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Clean Start: January 26, 2012

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"Clean Start: January 26, 2012"

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Welcome to Clean Start, ThinkProgress Green’s morning round-up of the latest in climate and clean energy. Here is what we’re reading. What are you?

A tornado hit Austin, Texas, and thunderstorms pounded San Antonio, Dallas and Houston on Wednesday, bringing the parched Lone Star State drenching rains and destructive winds that knocked out power, flooded streets and kept emergency workers busy rescuing drivers stranded in high water. [Reuters]

Fiji declared flood-hit areas of the main island Viti Levu a disaster zone Thursday, as the death toll from the deluge lashing the Pacific nation rose to six. [AFP]

Stakeholders concerned about the economic and environmental impact of gas and oil drilling in state waters met at Ship Island Excursions in Gulfport, MS on Wednesday to discuss their thoughts and a study they commissioned. [Biloxi Sun-Herald]

Flooding will be Britain’s biggest climate risk this century, with damage set to cost as much as 12 billion pounds ($18 billion) a year by the 2080s if nothing is done to adapt to extreme weather, a report said on Thursday. [Reuters]

Kinder Morgan, the largest independent transporter of petroleum products in the U.S., is planning its pipeline growth around an inevitable shift to natural gas in the U.S., CEO Richard Kinder said Wednesday. [Houston Chronicle]

A Republican proposal in the House of Representatives to strip President Barack Obama’s authority to rule on the permit for the Keystone XL Canada-to-Texas tar sands pipeline raises serious legal issues, a top State Department official said on Wednesday. [Reuters]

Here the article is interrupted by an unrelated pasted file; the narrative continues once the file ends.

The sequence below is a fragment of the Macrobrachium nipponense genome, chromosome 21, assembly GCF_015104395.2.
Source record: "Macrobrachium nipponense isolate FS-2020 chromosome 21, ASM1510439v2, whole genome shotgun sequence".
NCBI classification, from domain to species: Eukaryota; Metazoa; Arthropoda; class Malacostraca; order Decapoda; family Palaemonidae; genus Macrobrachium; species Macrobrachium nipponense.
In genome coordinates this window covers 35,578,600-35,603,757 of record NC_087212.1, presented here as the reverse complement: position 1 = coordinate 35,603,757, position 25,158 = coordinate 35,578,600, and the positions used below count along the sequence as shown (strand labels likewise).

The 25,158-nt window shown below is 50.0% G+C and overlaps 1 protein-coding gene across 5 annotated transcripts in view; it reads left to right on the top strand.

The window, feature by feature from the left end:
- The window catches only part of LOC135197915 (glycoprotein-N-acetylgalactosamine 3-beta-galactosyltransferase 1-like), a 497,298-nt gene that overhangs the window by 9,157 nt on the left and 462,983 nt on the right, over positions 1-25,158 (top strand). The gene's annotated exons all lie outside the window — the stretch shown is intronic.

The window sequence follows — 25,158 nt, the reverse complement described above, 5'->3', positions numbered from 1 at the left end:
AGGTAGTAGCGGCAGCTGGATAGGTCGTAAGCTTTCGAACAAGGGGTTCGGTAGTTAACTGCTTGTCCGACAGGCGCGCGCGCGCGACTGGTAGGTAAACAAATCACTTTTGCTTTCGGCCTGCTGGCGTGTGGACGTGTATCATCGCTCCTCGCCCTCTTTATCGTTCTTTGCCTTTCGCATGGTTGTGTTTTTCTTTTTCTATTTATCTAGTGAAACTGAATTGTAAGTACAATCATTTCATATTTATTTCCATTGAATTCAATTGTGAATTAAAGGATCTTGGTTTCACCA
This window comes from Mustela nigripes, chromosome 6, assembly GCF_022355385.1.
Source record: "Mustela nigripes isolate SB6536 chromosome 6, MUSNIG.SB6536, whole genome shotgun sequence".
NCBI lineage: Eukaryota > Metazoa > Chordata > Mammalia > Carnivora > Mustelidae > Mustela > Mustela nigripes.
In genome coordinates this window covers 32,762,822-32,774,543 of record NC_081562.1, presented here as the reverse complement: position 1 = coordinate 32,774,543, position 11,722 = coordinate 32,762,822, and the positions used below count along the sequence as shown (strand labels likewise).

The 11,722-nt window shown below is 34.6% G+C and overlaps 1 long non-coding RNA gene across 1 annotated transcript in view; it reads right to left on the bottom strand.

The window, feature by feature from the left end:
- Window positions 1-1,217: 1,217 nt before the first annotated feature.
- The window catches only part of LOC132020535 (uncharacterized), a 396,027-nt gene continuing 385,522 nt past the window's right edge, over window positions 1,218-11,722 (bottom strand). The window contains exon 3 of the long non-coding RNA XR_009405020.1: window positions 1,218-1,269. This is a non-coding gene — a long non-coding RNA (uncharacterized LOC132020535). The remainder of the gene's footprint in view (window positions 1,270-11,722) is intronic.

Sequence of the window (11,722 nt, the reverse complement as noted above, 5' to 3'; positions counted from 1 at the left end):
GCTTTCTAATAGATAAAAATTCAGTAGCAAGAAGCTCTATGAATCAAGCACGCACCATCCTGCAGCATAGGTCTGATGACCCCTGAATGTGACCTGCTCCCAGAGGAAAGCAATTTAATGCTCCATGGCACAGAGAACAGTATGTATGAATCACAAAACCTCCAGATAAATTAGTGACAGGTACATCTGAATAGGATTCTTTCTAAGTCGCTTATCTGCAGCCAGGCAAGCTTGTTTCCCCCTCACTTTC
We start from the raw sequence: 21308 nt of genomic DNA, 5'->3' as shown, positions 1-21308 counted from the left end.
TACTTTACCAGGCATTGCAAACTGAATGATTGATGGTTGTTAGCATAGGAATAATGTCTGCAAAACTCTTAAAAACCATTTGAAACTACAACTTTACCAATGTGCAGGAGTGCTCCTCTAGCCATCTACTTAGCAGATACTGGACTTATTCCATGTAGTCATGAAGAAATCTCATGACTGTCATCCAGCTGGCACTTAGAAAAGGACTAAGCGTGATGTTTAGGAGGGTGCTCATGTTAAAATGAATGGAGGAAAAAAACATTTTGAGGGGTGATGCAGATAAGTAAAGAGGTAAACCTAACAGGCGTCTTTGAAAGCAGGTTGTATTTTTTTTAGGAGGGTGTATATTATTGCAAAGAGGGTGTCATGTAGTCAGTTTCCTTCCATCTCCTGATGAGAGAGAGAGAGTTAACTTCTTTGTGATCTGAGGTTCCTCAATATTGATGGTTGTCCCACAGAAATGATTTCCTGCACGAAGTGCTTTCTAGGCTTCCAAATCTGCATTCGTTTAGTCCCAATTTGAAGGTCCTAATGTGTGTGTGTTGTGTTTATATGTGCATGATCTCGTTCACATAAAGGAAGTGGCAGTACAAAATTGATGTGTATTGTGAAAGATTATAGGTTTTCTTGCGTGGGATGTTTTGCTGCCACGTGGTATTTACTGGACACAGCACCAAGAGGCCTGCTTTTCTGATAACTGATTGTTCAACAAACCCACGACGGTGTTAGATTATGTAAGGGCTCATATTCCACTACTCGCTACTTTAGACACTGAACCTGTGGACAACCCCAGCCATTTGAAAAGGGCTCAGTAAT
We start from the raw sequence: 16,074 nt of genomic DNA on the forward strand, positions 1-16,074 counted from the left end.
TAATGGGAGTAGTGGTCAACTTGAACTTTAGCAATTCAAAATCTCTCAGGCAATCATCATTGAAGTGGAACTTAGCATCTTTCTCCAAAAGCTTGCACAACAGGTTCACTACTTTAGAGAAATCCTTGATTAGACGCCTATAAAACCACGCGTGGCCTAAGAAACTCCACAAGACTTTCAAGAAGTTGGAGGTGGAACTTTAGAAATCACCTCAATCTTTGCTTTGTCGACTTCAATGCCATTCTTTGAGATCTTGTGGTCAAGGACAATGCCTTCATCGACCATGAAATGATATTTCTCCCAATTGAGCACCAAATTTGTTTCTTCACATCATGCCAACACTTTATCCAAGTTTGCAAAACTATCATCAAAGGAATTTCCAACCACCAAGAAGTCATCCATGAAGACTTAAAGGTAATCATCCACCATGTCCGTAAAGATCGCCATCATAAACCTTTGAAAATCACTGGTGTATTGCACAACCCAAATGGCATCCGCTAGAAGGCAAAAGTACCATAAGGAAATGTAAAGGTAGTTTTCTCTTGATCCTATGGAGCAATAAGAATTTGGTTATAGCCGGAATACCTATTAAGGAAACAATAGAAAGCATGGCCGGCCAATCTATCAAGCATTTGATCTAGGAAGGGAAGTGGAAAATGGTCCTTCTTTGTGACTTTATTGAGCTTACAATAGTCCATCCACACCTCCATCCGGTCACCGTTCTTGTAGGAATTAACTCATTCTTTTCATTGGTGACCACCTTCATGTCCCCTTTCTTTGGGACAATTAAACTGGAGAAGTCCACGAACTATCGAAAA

There is a growing list of individuals and businesses turning to the solar energy industry as a source of employment in a job market that’s recently seen double-digit unemployment rates, and as a hedge against future energy inflation costs. [Tennessean]

Residents of a town in southern China have been rushing to buy bottled water after excessive levels of carcinogenic cadmium were found in a river source of drinking water, state media said on Thursday in the latest health scare to hit the country. [Reuters]

Sand baskets that the Tennessee Valley Authority installed at dams to protect its nuclear plants from a worst-case flood could fail, according to a federal nuclear oversight group. [Tennessean]

Climate change and rapid urbanization play an ever-greater role in shaping humanitarian crises, according to an AlertNet poll of the world’s biggest aid organizations. [Reuters]

TransCanada Corp., the Calgary-based company pushing a $7 billion pipeline from Alberta’s tar sands to refineries along the U.S. Gulf Coast, spent $1.33 million on Washington lobbyists last year. [Businessweek]

The Environmental Protection Agency is continuing to prioritize the enforcement of its new source review permitting program at coal-fired power plants, an agency official said. [BNA]

Chinese solar panel makers flooded the U.S. market with their products at the end of last year in anticipation of potential duties on those products, a coalition of domestic solar manufacturers said on Wednesday. [Reuters]

As sales of electric cars begin to pick up, retailers nationwide are installing electric vehicle charging stations in their parking lots so customers can plug in and juice up their vehicles while browsing inside. [LA Times]

House Republicans are threatening to subpoena the Interior Department for documents related to a 2010 report that incorrectly implied that outside experts had endorsed a temporary ban on deepwater drilling in the wake of the BP spill. [The Hill]

The National Energy Board (NEB), the federal body tasked with overseeing the Enbridge Northern Gateway pipeline hearing, issued a general directive one year ago designed to exclude input from prominent environmental groups critical of the astonishingly rapid expansion of the tar sands. [DeSmogBlog]

Enbridge Inc’s controversial plan to build a pipeline to the Pacific Coast from tar-sands-rich Alberta requires the consent of aboriginal bands, some of whom staunchly oppose the project, Canada’s top native leader said on Wednesday. [Reuters]

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